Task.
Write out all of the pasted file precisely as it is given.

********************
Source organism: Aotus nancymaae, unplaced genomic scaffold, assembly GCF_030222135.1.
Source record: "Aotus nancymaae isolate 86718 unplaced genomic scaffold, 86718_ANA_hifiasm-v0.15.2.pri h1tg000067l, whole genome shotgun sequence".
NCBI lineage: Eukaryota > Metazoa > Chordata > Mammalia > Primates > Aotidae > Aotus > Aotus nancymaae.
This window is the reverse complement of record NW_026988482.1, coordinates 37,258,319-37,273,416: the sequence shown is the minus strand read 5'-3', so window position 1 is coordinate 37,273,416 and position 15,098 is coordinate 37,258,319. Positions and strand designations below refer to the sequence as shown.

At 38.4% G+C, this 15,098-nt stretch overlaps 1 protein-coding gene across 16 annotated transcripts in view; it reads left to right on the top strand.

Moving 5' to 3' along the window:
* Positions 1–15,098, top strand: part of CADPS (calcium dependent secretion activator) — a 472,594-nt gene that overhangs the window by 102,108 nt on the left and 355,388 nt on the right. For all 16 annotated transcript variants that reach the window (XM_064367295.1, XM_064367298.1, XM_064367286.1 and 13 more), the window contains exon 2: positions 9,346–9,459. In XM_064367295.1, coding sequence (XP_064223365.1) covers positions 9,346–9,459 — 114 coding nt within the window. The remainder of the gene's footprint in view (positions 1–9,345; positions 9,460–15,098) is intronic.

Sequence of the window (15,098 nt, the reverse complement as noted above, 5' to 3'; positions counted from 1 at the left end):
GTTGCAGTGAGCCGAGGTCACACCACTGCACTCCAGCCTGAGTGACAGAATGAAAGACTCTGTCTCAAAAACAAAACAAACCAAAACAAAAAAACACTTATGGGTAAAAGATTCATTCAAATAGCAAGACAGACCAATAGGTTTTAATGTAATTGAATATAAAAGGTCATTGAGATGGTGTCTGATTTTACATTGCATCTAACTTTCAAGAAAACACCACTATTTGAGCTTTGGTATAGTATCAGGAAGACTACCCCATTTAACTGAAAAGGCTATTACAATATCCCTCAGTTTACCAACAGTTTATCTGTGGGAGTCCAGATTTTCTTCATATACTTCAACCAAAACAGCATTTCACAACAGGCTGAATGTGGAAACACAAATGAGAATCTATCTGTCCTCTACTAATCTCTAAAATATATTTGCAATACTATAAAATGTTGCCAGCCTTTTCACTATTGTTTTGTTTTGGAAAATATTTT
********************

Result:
Source organism: Aotus nancymaae, unplaced genomic scaffold, assembly GCF_030222135.1.
Source record: "Aotus nancymaae isolate 86718 unplaced genomic scaffold, 86718_ANA_hifiasm-v0.15.2.pri h1tg000067l, whole genome shotgun sequence".
NCBI lineage: Eukaryota > Metazoa > Chordata > Mammalia > Primates > Aotidae > Aotus > Aotus nancymaae.
This window is the reverse complement of record NW_026988482.1, coordinates 37,258,319-37,273,416: the sequence shown is the minus strand read 5'-3', so window position 1 is coordinate 37,273,416 and position 15,098 is coordinate 37,258,319. Positions and strand designations below refer to the sequence as shown.

At 38.4% G+C, this 15,098-nt stretch overlaps 1 protein-coding gene across 16 annotated transcripts in view; it reads left to right on the top strand.

Moving 5' to 3' along the window:
* Positions 1–15,098, top strand: part of CADPS (calcium dependent secretion activator) — a 472,594-nt gene that overhangs the window by 102,108 nt on the left and 355,388 nt on the right. For all 16 annotated transcript variants that reach the window (XM_064367295.1, XM_064367298.1, XM_064367286.1 and 13 more), the window contains exon 2: positions 9,346–9,459. In XM_064367295.1, coding sequence (XP_064223365.1) covers positions 9,346–9,459 — 114 coding nt within the window. The remainder of the gene's footprint in view (positions 1–9,345; positions 9,460–15,098) is intronic.

Sequence of the window (15,098 nt, the reverse complement as noted above, 5' to 3'; positions counted from 1 at the left end):
GTTGCAGTGAGCCGAGGTCACACCACTGCACTCCAGCCTGAGTGACAGAATGAAAGACTCTGTCTCAAAAACAAAACAAACCAAAACAAAAAAACACTTATGGGTAAAAGATTCATTCAAATAGCAAGACAGACCAATAGGTTTTAATGTAATTGAATATAAAAGGTCATTGAGATGGTGTCTGATTTTACATTGCATCTAACTTTCAAGAAAACACCACTATTTGAGCTTTGGTATAGTATCAGGAAGACTACCCCATTTAACTGAAAAGGCTATTACAATATCCCTCAGTTTACCAACAGTTTATCTGTGGGAGTCCAGATTTTCTTCATATACTTCAACCAAAACAGCATTTCACAACAGGCTGAATGTGGAAACACAAATGAGAATCTATCTGTCCTCTACTAATCTCTAAAATATATTTGCAATACTATAAAATGTTGCCAGCCTTTTCACTATTGTTTTGTTTTGGAAAATATTTT